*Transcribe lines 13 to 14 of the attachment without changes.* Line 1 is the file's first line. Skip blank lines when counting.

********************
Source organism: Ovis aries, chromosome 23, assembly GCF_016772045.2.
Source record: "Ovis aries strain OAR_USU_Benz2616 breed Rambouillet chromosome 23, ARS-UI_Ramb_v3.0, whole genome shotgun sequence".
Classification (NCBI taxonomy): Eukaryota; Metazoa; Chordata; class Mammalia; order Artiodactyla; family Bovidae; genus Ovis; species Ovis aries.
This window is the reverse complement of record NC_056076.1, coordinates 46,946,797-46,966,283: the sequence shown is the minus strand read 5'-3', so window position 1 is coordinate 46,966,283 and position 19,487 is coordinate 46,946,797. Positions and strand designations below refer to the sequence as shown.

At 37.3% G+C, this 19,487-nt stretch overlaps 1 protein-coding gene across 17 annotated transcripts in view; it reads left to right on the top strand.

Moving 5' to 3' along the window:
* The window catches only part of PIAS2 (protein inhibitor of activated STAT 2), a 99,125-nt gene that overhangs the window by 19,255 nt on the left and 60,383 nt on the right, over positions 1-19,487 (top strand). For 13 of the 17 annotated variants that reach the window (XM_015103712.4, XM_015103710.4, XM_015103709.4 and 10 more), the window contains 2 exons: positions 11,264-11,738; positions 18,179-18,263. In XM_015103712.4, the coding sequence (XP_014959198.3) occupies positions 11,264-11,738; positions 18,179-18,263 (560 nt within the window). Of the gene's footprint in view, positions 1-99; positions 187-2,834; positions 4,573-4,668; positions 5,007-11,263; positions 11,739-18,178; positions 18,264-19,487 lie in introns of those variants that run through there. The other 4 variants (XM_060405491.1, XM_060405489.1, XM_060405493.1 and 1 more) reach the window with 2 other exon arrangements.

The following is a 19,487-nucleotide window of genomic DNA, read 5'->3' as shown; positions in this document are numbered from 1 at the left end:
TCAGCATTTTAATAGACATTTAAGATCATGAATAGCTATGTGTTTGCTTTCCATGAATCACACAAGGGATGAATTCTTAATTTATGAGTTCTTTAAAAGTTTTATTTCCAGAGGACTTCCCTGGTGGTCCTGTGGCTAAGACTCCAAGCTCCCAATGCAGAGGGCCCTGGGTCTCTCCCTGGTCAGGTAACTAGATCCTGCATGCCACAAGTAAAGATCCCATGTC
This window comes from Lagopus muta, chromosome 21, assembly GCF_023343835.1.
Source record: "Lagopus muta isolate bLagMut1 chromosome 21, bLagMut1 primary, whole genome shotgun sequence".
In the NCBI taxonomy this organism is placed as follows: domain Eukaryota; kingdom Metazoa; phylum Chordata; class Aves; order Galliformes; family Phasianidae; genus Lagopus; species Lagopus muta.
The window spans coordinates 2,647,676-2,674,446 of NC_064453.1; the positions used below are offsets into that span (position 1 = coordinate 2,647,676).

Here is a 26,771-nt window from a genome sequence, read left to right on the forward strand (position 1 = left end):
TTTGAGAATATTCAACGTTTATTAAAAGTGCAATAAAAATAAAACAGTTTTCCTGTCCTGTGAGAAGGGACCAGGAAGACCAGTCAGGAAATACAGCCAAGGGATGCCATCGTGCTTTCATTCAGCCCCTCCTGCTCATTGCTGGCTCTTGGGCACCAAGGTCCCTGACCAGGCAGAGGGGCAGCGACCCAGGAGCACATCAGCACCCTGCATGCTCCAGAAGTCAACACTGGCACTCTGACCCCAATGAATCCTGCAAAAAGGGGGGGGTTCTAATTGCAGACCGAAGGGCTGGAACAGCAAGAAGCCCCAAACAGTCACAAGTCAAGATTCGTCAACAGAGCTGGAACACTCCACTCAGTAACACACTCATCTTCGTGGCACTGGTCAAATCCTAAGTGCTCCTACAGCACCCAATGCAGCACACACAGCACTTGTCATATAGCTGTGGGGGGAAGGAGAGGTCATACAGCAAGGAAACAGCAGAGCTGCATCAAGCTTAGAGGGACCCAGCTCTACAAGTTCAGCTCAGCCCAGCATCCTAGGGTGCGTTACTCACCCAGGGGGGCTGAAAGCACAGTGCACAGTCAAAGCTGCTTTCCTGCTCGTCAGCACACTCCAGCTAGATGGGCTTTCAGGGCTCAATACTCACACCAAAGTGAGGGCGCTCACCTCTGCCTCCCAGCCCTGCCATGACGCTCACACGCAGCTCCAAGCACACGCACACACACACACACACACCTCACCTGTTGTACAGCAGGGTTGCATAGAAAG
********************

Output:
The window spans coordinates 2,647,676-2,674,446 of NC_064453.1; the positions used below are offsets into that span (position 1 = coordinate 2,647,676).

Here is a 26,771-nt window from a genome sequence, read left to right on the forward strand (position 1 = left end):